Snow in Sochi: The cold strangeness of life at the 967 scene

Editor’s note: Reporter Aris Ghazinyan traveled with relatives of victims of Armavia Flight 967 to Sochi. After filing news reports on details of the aftermath, he returned and now shares his personal impressions from that assignment.

In the hellish bustle of the Sochi hotel Moskva, a young man named Vahan reminded me that: “April is always followed by May”. In most circles it would be banal calendar truth. In the context of this conversation, it was jolting reflection from a young man who had just returned from a morgue looking for, but not finding, his mother.

Historically, April has been seen as a month of calamity for Armenians, stemming from events that started our Genocide. The sentiment of the month is captured in Armenian folk song: “Spring has come, but snow has fallen.”

May, though, has been viewed as bringing some of our greatest moments of national pride: Victory in the battle of Avarayr in the 5th century; victories at war in May, 1918; the liberation of Shushi in Karabakh in 1992 . . .

May has been a month of revival. But not this May. Not the month of Flight 967 . . .

While at the Sochi morgues this time last week, a pathologist/anatomist worked over remains, sewing on limbs, trying to give a familiar shape to victims of unfathomable horror, loved ones of the disembodied and unfound formed a disturbing queue, waiting.

Manvel Poghosyan, 63, had never been in Sochi. In his youth he had no time, and in the last decade he simply couldn’t afford it. He didn’t travel by sea, although he had dreamed at least once to get on a ship with his wife. But he couldn’t afford it. On May 3 – like other relatives taking an undesired charter flight – he flew to Sochi free of charge, was accommodated in a hotel for free, and two days later, again for free, he boarded a ship and went to sea for several hours. He was going to his wife’s grave. Never for Manvel Poghosyan, has “free” cost so much . . .

On May 5 the Black Sea became deeper and saltier from tears, shed from the decks of the “Globus” and “Dagomys” four miles from the shore as mourners were taken to the crash site.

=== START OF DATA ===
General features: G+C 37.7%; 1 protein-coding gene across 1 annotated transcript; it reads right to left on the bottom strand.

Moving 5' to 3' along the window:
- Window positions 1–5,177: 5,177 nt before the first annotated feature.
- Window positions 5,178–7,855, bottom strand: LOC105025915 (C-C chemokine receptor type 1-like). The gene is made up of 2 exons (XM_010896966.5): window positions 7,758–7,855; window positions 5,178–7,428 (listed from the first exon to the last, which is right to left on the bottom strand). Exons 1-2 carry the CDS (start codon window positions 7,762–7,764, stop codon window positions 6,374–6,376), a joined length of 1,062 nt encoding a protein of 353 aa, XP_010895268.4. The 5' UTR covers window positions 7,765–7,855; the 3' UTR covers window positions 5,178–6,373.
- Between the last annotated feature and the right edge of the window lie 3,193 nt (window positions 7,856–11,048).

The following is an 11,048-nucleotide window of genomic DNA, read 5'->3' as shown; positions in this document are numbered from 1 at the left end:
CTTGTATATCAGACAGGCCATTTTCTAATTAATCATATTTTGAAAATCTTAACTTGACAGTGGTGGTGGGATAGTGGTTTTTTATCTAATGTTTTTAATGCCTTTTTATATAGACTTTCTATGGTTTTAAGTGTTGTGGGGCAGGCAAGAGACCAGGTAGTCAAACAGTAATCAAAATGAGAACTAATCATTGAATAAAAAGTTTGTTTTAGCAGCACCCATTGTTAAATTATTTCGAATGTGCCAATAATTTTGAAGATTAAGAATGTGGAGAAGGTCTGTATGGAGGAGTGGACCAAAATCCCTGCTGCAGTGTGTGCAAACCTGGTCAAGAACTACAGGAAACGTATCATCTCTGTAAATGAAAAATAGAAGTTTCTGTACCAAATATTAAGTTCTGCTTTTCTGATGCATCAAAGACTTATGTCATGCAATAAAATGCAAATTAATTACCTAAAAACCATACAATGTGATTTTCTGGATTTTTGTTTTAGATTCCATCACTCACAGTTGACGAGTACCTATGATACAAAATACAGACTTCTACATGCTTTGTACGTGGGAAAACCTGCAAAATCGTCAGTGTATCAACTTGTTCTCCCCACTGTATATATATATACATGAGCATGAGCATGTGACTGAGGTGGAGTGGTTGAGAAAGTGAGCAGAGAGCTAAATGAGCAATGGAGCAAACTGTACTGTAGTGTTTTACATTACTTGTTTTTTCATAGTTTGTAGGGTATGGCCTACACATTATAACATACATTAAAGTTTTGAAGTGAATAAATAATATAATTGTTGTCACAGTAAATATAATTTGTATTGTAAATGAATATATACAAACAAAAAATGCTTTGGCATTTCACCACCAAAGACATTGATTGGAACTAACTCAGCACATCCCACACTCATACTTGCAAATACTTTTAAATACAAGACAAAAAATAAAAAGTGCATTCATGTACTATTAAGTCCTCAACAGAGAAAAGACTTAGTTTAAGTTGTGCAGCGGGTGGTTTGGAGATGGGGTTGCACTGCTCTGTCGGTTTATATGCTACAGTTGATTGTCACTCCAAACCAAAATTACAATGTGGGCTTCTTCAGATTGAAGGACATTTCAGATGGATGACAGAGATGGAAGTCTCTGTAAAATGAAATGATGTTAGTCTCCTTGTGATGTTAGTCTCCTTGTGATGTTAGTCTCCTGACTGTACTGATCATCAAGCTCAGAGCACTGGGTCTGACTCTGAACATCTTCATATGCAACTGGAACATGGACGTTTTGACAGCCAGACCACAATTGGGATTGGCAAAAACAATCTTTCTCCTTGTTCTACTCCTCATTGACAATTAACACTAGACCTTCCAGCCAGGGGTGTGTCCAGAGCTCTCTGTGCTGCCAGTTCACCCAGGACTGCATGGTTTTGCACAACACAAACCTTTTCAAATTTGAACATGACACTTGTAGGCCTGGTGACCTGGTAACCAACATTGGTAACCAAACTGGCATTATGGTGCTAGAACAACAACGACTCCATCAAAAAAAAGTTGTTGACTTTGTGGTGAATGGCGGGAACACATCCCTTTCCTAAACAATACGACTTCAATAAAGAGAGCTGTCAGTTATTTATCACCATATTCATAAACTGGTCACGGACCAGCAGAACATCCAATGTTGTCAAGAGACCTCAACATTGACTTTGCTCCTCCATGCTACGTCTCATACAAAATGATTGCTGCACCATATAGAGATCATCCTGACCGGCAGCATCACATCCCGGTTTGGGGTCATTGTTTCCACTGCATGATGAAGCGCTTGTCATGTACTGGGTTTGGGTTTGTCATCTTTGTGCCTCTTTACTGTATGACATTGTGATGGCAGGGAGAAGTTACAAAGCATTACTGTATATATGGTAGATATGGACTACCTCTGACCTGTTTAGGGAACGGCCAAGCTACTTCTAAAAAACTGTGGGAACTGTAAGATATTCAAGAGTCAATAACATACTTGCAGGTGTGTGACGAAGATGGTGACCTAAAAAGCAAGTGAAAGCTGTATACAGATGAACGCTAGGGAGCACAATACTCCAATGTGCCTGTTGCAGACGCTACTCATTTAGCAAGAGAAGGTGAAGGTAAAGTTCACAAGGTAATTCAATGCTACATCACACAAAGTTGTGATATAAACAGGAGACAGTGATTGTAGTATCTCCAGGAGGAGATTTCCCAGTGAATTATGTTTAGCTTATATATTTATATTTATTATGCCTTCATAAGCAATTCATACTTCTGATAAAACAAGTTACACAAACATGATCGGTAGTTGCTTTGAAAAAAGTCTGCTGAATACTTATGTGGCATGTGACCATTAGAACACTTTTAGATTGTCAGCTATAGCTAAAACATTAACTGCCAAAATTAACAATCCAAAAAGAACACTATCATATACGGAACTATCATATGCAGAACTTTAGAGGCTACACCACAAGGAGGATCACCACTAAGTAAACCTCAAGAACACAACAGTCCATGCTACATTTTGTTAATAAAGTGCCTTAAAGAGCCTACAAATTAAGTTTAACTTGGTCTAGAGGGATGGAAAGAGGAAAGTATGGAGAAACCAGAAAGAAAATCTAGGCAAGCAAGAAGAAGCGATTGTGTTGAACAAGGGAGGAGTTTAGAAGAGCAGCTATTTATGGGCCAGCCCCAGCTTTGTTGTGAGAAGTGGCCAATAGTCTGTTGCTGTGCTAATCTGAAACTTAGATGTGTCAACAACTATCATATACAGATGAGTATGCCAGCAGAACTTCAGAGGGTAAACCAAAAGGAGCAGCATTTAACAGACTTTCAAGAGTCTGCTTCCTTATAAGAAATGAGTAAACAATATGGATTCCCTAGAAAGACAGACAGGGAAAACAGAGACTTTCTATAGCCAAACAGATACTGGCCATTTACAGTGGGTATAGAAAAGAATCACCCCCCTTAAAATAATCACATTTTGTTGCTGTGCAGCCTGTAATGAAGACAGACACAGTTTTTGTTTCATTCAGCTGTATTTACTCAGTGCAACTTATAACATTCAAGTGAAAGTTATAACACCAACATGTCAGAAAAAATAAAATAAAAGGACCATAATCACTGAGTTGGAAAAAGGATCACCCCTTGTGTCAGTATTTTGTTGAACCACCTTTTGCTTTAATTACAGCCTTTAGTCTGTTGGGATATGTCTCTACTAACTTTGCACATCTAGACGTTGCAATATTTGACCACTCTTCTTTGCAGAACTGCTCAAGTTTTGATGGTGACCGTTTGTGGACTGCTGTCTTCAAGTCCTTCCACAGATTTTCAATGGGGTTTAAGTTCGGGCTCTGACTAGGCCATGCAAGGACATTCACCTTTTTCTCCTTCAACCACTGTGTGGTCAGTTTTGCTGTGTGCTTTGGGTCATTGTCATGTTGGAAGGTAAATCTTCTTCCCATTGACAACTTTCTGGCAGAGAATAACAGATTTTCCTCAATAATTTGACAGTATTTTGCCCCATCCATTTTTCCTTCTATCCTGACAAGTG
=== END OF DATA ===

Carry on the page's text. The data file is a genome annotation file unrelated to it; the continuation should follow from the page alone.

On that day the Caucasus Mountains appeared in their awesome splendor. Snow-covered tops shone with aquamarine brilliance, and the high, cloudless sky was reflected in the crystal blue of the sapphire sea. “No, this sea is not blue, it is the blackest sea in the world. It is, surely, the Black Sea,” 20-year-old Ella Hambartsumyan said in tears, repeating a comment made earlier as relatives’ flew into Adler.

The vacant stare of 25-year-old Karen, who had lost his brother, was directed at one imaginary point on the deck. Pinned to the deck chair, he sat motionless his head hung; he resembled Roden’s famous “Thinker”, the same massive body and thought contemplation. He would be rattled from his thoughts by the scream of seagulls over the sea – a small flock of birds flew immediately over the sea surface towards Adler: “Where are they flying to in a group, seagulls fly only separately, maybe the body of my brother is there,” he said all of a sudden. Then, he sat down to the same place and again hung his head.

Like nature’s birds of the sea in these unnatural days, loved ones of the dead clung together, joined by Armenian blood and, now, by a national disaster.

The luckiest of these on this ship of grief will go home with bodies. For many, though, only parts have been recovered. What do you do with a portion of a loved one? And how does your mourning stop if no trace is found?

In his moment of uncertainty, Vahan ponders the folk truth, amended:

It is May, but snow has fallen . . .

Thoughts turn to a beloved poet. “Armenian sorrow is an endless sea,” wrote Hovhaness Tumanyan.

When we crossed the sea approaching Sochi, these for whom Tumanyan might have penned those words reached to look out the tiny windows of the plane. They pressed searching eyes toward that blackest of seas, their hopes smaller than the portal holding the reflection of these faces pleading like an atheist on a cross.

Only debris floated below and soon those waters would wash up theories, too: What went wrong? Who is to blame?

The debris of 967 drifts toward a shore on which castles – not of sand, but of commerce – are being built in Sochi. Russia expects to spend up to $4 billion here, if it can win its bid for Sochi to host the 2014 Winter Olympics. Another billion would be provided by the International Olympic Committee. Spain, Austria, South Korea and Kazakhstan are among Russia’s rival bidders.

But these days, some are speculating that questionable performance at Adler airport, if confirmed, could crumble hopes for the world spotlight to shine here for any reason other than this disaster.

What has taken so long to get effective salvage equipment to the site? Reports of mechanical failure on sea vessels in transit to the site is viewed by skeptics as a means of buying time for officials fearful of what recording devices might hold deep in that dark sea.

There are three “black boxes” expected to eventually be pulled up with answers for debating governments and anxious relatives.

Waiting, Armenian Garnik Hovhannisyan, one of some 800,000 Armenians who live in this region, stands on the shore with the same face as his compatriots.

“Today, the black box is my heart,” he says.